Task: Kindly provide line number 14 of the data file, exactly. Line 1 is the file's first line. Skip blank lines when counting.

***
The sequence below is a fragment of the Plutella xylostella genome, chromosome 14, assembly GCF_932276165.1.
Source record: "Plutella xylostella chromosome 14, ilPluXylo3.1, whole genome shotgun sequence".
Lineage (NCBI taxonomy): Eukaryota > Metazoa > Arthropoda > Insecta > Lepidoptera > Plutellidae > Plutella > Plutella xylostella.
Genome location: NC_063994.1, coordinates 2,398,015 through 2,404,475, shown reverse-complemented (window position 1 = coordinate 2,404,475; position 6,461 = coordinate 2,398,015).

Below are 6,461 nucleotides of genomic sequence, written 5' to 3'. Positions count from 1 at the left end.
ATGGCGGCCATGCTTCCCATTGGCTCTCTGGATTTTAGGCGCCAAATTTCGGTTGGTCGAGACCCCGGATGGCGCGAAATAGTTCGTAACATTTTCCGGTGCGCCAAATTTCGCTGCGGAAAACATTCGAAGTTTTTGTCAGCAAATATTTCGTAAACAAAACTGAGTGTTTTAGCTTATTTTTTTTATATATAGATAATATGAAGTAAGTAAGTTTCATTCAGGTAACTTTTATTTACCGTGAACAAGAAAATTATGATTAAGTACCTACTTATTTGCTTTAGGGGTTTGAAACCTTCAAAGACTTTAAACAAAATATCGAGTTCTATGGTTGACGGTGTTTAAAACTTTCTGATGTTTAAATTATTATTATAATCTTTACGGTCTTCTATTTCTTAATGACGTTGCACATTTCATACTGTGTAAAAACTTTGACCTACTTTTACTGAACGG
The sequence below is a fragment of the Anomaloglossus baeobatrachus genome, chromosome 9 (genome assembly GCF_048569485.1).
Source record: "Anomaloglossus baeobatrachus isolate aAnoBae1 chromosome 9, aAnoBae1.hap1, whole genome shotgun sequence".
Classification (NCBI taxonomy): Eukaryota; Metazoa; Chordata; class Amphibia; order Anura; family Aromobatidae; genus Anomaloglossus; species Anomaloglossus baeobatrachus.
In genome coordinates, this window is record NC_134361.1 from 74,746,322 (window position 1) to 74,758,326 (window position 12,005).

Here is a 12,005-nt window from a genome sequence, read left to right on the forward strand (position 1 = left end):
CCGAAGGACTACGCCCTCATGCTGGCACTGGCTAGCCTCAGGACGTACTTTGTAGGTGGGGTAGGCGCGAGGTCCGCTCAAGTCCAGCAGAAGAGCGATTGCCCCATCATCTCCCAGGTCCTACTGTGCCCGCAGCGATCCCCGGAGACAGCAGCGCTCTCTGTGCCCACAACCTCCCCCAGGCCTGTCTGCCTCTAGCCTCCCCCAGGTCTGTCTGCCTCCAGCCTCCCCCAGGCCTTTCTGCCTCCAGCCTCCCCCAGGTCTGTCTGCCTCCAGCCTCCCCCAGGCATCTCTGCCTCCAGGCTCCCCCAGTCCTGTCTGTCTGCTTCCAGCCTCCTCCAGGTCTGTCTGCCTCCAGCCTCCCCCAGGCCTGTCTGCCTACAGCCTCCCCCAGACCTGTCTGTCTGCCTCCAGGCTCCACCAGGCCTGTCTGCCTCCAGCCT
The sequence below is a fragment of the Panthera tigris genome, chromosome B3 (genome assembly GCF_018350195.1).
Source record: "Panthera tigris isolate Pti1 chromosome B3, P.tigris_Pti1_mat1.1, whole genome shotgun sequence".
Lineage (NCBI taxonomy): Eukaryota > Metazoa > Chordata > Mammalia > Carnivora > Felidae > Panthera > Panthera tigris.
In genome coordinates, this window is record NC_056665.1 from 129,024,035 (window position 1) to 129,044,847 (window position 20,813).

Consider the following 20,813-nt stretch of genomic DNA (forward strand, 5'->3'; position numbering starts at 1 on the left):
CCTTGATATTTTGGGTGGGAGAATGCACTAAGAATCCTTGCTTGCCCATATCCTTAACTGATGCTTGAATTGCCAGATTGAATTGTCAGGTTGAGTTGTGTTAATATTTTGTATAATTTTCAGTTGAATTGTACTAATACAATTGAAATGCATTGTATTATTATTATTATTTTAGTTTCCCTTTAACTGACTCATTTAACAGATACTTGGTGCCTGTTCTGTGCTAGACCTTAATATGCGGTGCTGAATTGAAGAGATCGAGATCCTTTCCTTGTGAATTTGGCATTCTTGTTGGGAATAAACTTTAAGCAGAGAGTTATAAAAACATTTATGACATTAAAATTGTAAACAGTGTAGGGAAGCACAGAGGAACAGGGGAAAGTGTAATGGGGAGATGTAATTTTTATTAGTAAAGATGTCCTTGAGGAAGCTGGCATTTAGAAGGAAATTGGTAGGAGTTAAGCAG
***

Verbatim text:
Source record: "Panthera tigris isolate Pti1 chromosome B3, P.tigris_Pti1_mat1.1, whole genome shotgun sequence".